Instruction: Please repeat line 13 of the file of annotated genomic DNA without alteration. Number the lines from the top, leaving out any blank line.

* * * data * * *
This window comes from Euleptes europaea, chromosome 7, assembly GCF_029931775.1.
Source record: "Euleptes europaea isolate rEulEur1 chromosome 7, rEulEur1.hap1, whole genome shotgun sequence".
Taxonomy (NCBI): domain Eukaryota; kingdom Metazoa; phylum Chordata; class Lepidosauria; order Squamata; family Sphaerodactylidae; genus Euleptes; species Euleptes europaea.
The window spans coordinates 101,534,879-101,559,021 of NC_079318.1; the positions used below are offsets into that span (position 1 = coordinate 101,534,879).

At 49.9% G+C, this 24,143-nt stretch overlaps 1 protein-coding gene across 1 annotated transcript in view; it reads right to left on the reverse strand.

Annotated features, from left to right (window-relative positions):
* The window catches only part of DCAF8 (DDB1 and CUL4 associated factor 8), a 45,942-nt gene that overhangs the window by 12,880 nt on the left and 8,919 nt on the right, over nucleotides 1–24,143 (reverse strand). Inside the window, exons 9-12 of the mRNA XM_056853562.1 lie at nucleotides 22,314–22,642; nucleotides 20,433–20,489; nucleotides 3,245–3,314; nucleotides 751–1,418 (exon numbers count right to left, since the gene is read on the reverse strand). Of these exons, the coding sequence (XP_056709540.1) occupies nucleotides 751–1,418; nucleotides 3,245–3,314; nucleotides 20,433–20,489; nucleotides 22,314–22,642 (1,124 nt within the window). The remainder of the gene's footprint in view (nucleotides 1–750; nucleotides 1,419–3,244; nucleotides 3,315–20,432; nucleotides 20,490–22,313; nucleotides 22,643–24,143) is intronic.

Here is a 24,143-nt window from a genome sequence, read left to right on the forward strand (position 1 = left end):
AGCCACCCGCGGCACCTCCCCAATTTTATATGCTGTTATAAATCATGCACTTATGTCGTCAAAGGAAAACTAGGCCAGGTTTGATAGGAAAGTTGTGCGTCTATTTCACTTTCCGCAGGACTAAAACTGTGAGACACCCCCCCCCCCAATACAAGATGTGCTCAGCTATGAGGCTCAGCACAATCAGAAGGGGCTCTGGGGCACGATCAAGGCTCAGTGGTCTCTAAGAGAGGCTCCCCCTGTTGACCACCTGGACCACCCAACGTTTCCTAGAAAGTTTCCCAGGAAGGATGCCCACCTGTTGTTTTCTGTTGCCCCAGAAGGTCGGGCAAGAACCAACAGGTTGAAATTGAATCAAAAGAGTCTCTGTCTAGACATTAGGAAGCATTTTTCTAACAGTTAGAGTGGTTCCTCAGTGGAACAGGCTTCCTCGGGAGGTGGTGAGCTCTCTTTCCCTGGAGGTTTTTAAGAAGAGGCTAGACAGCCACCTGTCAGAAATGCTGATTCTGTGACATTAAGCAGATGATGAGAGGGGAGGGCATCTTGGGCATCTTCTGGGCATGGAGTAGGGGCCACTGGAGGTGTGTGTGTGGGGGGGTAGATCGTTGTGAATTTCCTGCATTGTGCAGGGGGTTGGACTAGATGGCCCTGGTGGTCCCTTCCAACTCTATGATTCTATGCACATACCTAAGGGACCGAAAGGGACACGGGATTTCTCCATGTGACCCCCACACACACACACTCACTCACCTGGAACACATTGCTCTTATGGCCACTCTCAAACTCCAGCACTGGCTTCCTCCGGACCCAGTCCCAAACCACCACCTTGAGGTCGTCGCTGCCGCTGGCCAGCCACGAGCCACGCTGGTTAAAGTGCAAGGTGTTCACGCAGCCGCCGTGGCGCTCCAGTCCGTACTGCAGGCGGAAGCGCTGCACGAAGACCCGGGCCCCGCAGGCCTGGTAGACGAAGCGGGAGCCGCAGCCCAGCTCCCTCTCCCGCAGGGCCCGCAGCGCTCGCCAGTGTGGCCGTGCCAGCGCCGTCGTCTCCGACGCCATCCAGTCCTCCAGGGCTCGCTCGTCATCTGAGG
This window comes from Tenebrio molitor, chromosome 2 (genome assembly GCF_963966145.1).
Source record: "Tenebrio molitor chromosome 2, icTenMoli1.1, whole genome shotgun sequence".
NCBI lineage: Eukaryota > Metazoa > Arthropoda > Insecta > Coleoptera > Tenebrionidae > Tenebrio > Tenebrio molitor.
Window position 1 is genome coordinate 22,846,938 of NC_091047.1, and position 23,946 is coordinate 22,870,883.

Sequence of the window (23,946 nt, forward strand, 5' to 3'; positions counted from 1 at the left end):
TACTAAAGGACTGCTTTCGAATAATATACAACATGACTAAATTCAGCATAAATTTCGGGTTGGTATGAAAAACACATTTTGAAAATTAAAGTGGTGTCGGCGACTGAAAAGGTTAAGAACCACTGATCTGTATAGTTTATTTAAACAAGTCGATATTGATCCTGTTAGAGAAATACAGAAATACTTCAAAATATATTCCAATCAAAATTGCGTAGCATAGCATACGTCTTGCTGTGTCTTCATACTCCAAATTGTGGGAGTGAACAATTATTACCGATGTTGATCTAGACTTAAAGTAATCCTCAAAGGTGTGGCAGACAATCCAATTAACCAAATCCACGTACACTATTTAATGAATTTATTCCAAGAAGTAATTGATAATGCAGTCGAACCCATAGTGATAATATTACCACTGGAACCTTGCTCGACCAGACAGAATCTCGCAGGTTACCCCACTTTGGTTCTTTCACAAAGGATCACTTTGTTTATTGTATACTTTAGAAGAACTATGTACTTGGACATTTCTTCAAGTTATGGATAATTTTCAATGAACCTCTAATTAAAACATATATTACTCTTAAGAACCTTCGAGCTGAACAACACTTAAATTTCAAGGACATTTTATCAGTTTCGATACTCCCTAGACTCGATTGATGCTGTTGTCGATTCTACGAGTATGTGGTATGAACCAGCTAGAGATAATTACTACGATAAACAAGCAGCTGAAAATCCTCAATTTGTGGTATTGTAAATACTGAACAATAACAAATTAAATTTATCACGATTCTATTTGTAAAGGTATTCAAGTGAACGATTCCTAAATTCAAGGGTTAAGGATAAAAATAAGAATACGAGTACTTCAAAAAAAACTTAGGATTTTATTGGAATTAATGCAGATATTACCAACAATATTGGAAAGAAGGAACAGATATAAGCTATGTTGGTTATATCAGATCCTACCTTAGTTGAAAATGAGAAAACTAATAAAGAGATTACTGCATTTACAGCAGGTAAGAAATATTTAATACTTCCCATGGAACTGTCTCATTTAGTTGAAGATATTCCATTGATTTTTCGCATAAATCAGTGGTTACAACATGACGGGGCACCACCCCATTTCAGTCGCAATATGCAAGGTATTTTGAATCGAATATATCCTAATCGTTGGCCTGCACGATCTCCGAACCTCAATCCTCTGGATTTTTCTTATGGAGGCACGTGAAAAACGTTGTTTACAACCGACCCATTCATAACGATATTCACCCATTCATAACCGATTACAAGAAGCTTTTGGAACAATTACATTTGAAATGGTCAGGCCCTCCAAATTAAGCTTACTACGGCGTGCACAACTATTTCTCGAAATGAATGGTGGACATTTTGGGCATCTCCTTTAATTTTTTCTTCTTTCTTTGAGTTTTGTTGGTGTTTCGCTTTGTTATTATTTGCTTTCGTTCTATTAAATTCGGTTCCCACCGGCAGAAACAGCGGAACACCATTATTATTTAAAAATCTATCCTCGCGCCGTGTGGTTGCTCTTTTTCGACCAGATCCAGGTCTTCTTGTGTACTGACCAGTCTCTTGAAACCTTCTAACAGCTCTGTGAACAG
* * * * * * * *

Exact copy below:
Window position 1 is genome coordinate 22,846,938 of NC_091047.1, and position 23,946 is coordinate 22,870,883.